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Newly Diagnosed
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I was diagnosed a couple weeks ago with Celiac so I'm starting my journey with this new life :D.  My test results were :

 

IgA,Tissue Transglutaminase Ab, S  32.2  >10 being positive

 

IgG,Gliadin(Deamidated) Ab, S 66.5  >30 positive

 

IgG,Tissue Transglutaminase Ab,S 17.6  >9 positive

 

IgA,Gliadin(Deamidated) Ab, S  23.5  with <20 being positive

 

my biopsy was also positive and I have the genetic pairs so it's a pretty sure thing I guess.

 

So, I go back to the doctor at the end of the month to meet with the GI Celiac team and was told to not stop Gluten until I see them...so, I'm eating all the stuff I love that I won't be able to eat :D.  I'm here to just absorb information and learn about this new way of life.  I bought my first real gluten free food today to try-it was on sale at the grocery store!

 

So, hello to all and I look forward to getting to know everyone here!

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That question is high on my list of questions to ask when I go back.  Everyone here talks about being "glutened" and having reactions right away, will that happen to me, who is fairly symptom free other then bathroom issues, but, after I totally cut out gluten, will the reactions come harder???  I'm also looking forward to the holiday season and if I have a cookie or two after being gluten-free until then, what happens? I am sure everyone is different but I don't run to the bathroom now every time I eat something with gluten so who knows :D.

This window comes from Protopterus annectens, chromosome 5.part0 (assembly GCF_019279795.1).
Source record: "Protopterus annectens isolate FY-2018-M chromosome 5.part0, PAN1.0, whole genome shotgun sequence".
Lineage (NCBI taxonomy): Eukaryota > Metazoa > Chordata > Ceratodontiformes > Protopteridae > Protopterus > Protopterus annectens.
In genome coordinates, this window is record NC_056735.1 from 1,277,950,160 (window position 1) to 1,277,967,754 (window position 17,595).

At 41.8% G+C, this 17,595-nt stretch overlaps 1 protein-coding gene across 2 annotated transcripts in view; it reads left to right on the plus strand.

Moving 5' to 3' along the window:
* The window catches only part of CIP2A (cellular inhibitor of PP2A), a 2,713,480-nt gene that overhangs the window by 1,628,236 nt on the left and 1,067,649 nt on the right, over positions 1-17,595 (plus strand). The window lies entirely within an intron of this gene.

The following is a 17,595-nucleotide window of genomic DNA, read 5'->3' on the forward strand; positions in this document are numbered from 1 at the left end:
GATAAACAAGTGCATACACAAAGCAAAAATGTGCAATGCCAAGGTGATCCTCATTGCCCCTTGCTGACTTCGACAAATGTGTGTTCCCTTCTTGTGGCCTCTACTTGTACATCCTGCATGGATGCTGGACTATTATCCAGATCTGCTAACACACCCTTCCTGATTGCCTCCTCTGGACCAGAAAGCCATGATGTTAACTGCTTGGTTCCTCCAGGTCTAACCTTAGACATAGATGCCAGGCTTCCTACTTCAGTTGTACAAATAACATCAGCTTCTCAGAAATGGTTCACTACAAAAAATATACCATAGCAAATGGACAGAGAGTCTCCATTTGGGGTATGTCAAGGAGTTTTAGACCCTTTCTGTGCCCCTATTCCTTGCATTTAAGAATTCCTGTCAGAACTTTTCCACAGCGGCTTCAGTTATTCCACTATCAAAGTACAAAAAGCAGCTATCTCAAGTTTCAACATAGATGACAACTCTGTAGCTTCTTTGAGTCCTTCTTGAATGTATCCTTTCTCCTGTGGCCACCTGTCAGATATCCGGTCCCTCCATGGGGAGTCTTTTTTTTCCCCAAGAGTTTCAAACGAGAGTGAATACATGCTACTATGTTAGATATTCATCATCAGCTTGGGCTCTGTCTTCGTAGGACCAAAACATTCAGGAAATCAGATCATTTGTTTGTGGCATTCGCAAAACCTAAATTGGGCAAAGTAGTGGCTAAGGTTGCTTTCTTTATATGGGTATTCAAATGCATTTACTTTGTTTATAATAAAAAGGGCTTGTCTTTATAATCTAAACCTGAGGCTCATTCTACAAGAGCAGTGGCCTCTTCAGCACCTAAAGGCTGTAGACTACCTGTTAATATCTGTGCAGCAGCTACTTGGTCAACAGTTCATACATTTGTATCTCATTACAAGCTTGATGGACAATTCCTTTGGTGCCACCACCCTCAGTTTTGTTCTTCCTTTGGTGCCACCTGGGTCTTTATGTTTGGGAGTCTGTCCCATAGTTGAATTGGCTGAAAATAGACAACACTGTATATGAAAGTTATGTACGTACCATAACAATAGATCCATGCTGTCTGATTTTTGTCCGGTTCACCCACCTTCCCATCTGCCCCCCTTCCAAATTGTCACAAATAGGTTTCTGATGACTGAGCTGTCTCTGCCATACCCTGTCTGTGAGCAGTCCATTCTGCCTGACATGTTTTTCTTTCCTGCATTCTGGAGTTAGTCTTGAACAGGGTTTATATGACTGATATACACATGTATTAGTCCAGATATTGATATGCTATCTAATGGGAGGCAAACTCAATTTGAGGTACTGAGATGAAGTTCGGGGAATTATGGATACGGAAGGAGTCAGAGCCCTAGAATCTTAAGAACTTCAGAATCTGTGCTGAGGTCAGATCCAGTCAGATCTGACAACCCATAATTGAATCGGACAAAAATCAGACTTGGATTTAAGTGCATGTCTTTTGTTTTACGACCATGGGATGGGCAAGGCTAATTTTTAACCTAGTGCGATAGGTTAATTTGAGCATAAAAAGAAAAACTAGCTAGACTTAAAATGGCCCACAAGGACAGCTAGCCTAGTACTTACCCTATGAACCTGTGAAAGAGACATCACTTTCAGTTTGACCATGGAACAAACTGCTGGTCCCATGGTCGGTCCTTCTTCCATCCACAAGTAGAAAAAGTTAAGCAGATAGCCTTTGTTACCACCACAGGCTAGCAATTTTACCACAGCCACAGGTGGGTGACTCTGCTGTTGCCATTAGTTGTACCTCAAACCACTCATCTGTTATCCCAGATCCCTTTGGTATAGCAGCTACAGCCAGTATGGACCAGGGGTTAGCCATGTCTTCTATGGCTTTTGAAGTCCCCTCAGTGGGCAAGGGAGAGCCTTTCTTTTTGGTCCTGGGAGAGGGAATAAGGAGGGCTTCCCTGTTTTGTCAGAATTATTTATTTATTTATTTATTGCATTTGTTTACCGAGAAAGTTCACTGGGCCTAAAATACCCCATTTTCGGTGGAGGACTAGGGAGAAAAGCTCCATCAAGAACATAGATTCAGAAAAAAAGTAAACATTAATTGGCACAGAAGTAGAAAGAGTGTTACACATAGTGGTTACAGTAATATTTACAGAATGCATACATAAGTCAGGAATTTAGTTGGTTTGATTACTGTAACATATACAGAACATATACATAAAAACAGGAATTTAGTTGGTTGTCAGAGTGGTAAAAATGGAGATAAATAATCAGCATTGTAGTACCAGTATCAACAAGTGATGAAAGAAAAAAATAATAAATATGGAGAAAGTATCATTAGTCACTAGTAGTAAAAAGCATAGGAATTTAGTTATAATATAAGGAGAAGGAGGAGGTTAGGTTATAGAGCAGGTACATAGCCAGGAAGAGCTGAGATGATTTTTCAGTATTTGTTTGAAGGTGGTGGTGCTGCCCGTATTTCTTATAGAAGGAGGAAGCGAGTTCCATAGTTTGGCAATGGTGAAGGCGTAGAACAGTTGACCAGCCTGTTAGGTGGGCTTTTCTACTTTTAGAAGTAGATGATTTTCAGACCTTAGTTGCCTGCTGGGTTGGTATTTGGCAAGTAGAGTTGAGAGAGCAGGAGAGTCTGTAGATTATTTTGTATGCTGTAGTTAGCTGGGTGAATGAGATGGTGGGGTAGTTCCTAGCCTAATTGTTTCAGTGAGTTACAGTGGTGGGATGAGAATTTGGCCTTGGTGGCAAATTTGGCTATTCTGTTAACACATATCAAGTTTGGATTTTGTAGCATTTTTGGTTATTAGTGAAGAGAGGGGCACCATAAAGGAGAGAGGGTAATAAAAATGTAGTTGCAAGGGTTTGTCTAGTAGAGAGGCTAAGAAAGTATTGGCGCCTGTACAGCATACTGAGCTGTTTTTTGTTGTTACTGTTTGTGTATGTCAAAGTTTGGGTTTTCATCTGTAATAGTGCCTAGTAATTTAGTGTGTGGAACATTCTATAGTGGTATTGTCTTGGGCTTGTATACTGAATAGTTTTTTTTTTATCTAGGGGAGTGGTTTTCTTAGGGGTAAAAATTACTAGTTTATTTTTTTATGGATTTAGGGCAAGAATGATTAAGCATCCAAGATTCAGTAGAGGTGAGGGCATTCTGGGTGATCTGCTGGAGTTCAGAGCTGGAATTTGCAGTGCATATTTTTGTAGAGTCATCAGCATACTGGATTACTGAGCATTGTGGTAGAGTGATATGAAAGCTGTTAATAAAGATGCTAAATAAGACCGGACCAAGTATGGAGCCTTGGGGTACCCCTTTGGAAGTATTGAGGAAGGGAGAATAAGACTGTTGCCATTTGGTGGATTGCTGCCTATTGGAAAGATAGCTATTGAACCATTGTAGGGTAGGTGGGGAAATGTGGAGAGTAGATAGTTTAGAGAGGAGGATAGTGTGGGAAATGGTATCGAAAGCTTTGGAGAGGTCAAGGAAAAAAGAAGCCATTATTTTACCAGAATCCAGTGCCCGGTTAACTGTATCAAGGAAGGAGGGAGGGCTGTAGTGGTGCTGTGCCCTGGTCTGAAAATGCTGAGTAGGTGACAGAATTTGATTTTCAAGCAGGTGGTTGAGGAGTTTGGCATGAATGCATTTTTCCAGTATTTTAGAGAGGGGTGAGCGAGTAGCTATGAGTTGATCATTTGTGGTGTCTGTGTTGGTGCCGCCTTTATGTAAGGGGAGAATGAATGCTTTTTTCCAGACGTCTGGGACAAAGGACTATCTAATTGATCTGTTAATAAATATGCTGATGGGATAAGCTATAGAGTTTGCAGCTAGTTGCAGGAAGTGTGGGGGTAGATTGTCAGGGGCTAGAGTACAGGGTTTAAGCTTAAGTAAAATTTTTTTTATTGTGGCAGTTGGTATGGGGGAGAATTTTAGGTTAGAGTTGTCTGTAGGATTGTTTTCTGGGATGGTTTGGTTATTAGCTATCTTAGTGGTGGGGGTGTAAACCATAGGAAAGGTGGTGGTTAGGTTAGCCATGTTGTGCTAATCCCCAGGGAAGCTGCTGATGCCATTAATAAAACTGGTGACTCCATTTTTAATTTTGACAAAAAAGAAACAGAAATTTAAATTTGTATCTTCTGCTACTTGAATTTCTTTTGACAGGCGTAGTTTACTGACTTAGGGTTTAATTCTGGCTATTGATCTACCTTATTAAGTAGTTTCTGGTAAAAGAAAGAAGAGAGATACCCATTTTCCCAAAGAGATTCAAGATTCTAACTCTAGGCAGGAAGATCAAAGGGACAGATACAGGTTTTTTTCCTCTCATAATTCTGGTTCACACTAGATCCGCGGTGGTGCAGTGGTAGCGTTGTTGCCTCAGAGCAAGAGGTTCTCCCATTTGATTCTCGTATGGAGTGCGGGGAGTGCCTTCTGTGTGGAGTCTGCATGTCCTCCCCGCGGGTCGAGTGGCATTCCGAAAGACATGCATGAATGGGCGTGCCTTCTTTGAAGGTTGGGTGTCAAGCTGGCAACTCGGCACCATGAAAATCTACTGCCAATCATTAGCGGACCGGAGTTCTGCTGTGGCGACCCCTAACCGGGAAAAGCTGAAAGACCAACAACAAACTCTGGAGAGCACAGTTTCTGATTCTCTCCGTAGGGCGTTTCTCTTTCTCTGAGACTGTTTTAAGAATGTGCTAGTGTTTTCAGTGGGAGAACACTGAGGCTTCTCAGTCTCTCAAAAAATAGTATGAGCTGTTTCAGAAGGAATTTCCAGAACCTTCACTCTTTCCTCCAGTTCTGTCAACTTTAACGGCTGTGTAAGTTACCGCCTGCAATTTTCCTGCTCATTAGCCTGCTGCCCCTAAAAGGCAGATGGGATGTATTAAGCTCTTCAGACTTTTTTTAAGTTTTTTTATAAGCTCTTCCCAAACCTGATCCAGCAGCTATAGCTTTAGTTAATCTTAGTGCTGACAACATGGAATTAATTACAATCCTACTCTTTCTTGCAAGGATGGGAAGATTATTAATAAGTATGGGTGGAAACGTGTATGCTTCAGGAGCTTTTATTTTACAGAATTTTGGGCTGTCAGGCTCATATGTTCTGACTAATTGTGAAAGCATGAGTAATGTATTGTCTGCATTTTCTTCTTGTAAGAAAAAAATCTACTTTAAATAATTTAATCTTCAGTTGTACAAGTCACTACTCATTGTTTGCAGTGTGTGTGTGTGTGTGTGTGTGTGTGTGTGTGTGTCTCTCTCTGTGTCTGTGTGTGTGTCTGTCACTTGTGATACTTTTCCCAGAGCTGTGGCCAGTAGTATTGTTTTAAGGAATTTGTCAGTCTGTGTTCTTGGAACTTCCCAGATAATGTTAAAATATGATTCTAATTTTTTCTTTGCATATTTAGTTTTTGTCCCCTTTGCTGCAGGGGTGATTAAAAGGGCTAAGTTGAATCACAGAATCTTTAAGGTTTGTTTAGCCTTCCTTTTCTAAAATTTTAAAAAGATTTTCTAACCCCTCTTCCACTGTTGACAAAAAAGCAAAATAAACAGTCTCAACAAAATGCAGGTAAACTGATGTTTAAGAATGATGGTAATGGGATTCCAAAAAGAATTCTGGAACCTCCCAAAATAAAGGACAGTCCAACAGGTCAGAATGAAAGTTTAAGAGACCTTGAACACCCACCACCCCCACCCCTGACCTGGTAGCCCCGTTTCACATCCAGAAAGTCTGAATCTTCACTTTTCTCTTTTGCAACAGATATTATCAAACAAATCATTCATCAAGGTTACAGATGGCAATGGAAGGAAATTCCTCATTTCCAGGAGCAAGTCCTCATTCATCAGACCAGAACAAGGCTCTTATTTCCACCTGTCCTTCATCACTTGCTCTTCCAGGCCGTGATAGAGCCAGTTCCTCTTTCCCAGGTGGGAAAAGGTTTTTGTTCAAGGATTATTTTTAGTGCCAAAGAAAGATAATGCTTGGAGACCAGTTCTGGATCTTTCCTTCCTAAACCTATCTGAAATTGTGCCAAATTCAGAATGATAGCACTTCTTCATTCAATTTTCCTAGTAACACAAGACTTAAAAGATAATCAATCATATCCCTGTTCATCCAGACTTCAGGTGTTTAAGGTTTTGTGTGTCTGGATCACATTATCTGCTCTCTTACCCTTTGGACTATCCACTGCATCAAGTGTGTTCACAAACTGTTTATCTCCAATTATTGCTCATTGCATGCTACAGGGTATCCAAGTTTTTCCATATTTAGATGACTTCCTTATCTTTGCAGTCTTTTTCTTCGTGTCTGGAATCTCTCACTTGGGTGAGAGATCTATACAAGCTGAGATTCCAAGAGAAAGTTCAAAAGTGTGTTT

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Hello!

And Welcome!

Take a look around and let us know how we can help your transition :)

Here is a great start:

http://www.celiac.com/gluten-free/topic/91878-newbie-info-101/

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Welcome to the Silly Yak Club!  Usually with a solid celiac diagnosis, which it seems like you have, they tell you to go gluten-free right away.  Better to follow what was told to you in case they want to do further testing, though.  You can take this time to learn and ease into the gluten-free lifestyle, and once you get the order, it is strictly gluten-free from then on!  We have a great bunch of people here with a lot of helpful ideas, so please feel free to ask anything!  If you read a post that has whether or not something is gluten-free on it, pay attention to the date because this forum has been around a long time,and products can change over time.

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Welcome to the Silly Yak Club!  Usually with a solid celiac diagnosis, which it seems like you have, they tell you to go gluten-free right away.  Better to follow what was told to you in case they want to do further testing, though.  You can take this time to learn and ease into the gluten-free lifestyle, and once you get the order, it is strictly gluten-free from then on!  We have a great bunch of people here with a lot of helpful ideas, so please feel free to ask anything!  If you read a post that has whether or not something is gluten-free on it, pay attention to the date because this forum has been around a long time,and products can change over time.

 

I think they wanted me to wait because there is one doctor doing a study and maybe some further tests???  He is doing a genetic study I think and I was originally tested because I have a relative with Celiac and had a few symptoms, mainly fatigue and bathroom issues :D.  I haven't met with the GI team yet either so some of that scheduling was due to my schedule too.  I have a few other things going on that they are looking at as well and I'm on a restricted calorie diet so that pretty much eliminates a lot of Gluten products, breads, pasta, etc., because of the calorie count.